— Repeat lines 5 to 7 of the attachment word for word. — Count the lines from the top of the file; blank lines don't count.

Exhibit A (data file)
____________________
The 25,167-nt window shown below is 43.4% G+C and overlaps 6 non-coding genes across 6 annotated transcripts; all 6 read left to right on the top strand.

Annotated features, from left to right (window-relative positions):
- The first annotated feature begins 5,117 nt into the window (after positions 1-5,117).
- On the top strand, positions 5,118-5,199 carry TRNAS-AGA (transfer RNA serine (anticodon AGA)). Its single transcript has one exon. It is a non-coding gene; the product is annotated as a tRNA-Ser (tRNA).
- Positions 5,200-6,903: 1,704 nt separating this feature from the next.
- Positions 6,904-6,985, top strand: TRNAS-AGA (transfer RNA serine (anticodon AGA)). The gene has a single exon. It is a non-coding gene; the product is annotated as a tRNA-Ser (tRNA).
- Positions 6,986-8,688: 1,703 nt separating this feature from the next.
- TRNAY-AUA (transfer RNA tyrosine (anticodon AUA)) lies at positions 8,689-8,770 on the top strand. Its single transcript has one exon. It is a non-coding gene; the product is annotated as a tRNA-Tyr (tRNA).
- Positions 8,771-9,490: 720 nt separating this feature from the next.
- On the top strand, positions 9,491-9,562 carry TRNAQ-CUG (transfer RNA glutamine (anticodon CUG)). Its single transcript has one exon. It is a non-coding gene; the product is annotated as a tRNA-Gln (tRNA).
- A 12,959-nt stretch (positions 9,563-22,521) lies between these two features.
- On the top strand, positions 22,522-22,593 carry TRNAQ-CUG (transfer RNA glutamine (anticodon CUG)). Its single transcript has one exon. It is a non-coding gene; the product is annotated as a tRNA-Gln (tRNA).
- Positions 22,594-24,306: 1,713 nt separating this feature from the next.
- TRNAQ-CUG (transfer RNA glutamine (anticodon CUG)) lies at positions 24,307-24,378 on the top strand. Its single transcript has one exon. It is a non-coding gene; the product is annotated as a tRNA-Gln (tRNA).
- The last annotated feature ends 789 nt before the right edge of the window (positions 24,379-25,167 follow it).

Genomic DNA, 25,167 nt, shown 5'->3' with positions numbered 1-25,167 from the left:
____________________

- Positions 5,200-6,903: 1,704 nt separating this feature from the next.
- Positions 6,904-6,985, top strand: TRNAS-AGA (transfer RNA serine (anticodon AGA)). The gene has a single exon. It is a non-coding gene; the product is annotated as a tRNA-Ser (tRNA).
- Positions 6,986-8,688: 1,703 nt separating this feature from the next.